31. Eycleshymer and Schoemaker, Anatomy (n. 2), xii.

32. “Professor Rüdinger’s New Sections,” Med. Times Gazette 2 (1879): 564.

33. John S. Billings, “Medical Museums, with Special Reference to the Army Medical Museum at Washington,” Boston Med. Surg. J. 119 (1888): 265–273, quotation on 268.

34. Thomas Dwight, “Demonstration of a Model of the Abdominal Viscera,” Massachusetts Med. Soc. 18 (1899): 741–50.

35. Symington, “Preparation and Preservation” (n. 22), 353. See also Thomas Dwight, The Anatomy of the Head (Boston, 1876), vi; William MacEwen, Atlas of Head Sections: Fifty-Three Engraved Copperplates of Frozen Sections of the Head (Glasgow, 1893), vii.

36. William Keiller, “The Descriptive Anatomy of the Human Heart,” Proc. Amer. Assoc. Anat. 8 (1896): 85–90, quotation on 85.

37. Wilhelm Henke, Construction der Lage des Herzens in der Leiche aus einer Serie von Horizontalschnitten (Tübingen, 1883), 8–9.

38. Symington, Topographical Anatomy (n. 22); Thomas Dwight, “Model (4xN) of the Human Abdominal Viscera,” J. Boston Soc. Med. Sci. 2 (1897): 6–7. For reconstructions in embryology, see Hopwood, “‘Giving Body’” (n. 14).

39. Ambrose Birmingham, “Some Points in the Anatomy of the Digestive System,” J. Anat. Physiol. 35 (1900): 33–66, quotation on 34. On formalin, see Alberti, Morbid Curiosities (n. 9), 115.

40. Berry, Clinical Atlas (n. 28), 2–3.

41. Thomas Dwight, “Demonstration of a Model of Frozen Sections of the Arm, with Remarks on This Method of Teaching Anatomy,” Boston Med. Surg. J. 118 (1888): 245–46; “A Discussion on the Relations Which Examinations in Anatomy and Physiology Bear to the Teaching of Those Subjects,” Brit. Med. J. 2 (1890): 679–83, 682.

42. J. H. T., “The Study of Anatomy,” Brit. Med. J. 2 (1893): 1079–80.

43. “Methods of Teaching Anatomy,” Boston Med. Surg. J. 130 (1894): 468; Dublin J. Med. Sci. 104 (1897): 497.

44. Ambrose L. Ranney, The Topographical Relations of the Female Pelvic Organs (New York, 1883), 43. See also Henry Coe, “The Anatomy of the Female Pelvic Organs,” in A System of Gynecology, vol. 1, ed. Matthew Mann (Philadelphia, 1887), 95–234, quotation on 132; and Johnson Symington, “Fallacies in Frozen Sections,” Brit. Med. J. 1 (1888): 44.

45. J. Riddle Goffe, “Treatment of Retrodisplacements of the Uterus by Shortening the Round Ligaments per Vaginam,” JAMA 31 (1898): 508–14; Howard Kelly, “Injuries of the Perineum and Pelvic Floor,” in Mann, System of Gynecology, vol. 2 (n. 44), 719–78.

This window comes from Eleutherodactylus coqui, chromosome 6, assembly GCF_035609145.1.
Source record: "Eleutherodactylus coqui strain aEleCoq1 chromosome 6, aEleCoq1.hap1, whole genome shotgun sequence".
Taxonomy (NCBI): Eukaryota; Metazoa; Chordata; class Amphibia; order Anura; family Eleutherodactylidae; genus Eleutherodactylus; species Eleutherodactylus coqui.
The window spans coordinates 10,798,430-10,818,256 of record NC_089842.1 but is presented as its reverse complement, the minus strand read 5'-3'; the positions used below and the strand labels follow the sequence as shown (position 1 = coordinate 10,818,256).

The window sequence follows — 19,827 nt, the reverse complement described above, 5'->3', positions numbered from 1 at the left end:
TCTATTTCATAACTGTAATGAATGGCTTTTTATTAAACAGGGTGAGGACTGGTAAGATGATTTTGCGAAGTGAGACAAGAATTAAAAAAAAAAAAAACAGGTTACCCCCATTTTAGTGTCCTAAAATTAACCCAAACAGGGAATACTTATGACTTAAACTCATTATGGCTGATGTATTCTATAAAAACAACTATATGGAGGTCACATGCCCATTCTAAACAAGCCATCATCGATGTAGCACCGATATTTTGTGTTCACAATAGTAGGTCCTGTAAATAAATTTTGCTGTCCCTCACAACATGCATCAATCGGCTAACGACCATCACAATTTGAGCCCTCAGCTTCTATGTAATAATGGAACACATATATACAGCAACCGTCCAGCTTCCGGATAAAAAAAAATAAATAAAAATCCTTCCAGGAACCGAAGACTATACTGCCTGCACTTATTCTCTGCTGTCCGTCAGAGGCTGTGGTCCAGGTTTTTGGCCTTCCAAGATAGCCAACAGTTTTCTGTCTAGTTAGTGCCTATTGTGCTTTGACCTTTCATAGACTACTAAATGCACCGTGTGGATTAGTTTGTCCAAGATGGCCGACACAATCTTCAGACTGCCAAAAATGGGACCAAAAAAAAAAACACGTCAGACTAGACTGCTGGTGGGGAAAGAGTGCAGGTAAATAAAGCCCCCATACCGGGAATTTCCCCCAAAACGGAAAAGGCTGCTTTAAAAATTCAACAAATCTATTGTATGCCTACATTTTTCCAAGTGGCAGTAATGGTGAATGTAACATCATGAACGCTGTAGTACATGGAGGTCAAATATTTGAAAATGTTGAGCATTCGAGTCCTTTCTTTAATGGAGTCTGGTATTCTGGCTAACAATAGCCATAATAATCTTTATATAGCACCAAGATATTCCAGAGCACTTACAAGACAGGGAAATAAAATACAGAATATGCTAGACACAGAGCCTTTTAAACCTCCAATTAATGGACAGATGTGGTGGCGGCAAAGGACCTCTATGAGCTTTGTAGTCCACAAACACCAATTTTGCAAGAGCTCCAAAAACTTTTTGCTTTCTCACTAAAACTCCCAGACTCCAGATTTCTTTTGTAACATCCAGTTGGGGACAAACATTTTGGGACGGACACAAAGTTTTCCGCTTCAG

46. Quotation in George T. Harrison, “Displacements of the Uterus,” in Mann, System of Gynecology, vol. 2 (n. 44), 1092.

47. “The Teaching of Anatomy,” Brit. Med. J. 1 (1874): 350–51; Michael Foster, “The Address in Physiology,” Brit. Med. J. 2 (1880): 309. For comparable debates in the United States, see John Blake, “Anatomy,” in The Education of American Physicians: Historical Essays, ed. Ronald L. Numbers (Berkeley: University of California Press, 1980), 29–47; Michael Sappol, A Traffic of Dead Bodies: Anatomy and Embodied Social Identity in Nineteenth-Century America (Princeton, N.J.: Princeton University Press, 2002), 313–21; and John Harley Warner and Lawrence J. Rizzolo, “Anatomical Instruction and Training for Professionalism from the 19th to the 21st Centuries,” Clin. Anat. 19 (2006): 403–14.

48. “A Discussion on the Teaching of Anatomy,” Brit. Med. J. 2 (1897): 878–80.

49. “Teaching of Anatomy” (n. 47).

50. Medical Education in London: Being a Guide to the Schools of the University of London in the Faculty of Medicine (London: Ash and Company, 1908), 157.

51. J. MacDonald Brown, “The Science of Human Anatomy: Its History and Development,” Edinburgh Med. J. 30 (1884): 585–96; quotation on 592; “The International Medical Congress,” Brit. Med. J. 2 (1881): 545–66; Alec Fraser, “The Position of Anatomy,” Trans. Roy. Acad. Ireland 12 (1894): 343–55.

52. Ruth Richardson, The Making of Mr. Gray’s Anatomy: Bodies, Books, Fortune, Fame (Oxford: Oxford University Press, 2008).

53. Stella V. F. Butler, “A Transformation in Training: The Formation of University Medical Faculties in Manchester, Leeds, and Liverpool, 1870–84,” Med. Hist. 30 (1986): 115–32.

54. “Teaching of Anatomy” (n. 47); W. Mitchell Banks, “The Teaching of Anatomy,” Brit. Med. J. 1 (1874): 466–67.

55. John Cleland, “Rational Teratology,” Brit. Med. J. 2 (1888): 346–48, quotation on 346. For morphology in British anatomy, see Helen Blackman, “Anatomy and Embryology in Medical Education at Cambridge University, 1866–1900,” Med. Educ. 40 (2006): 219–26.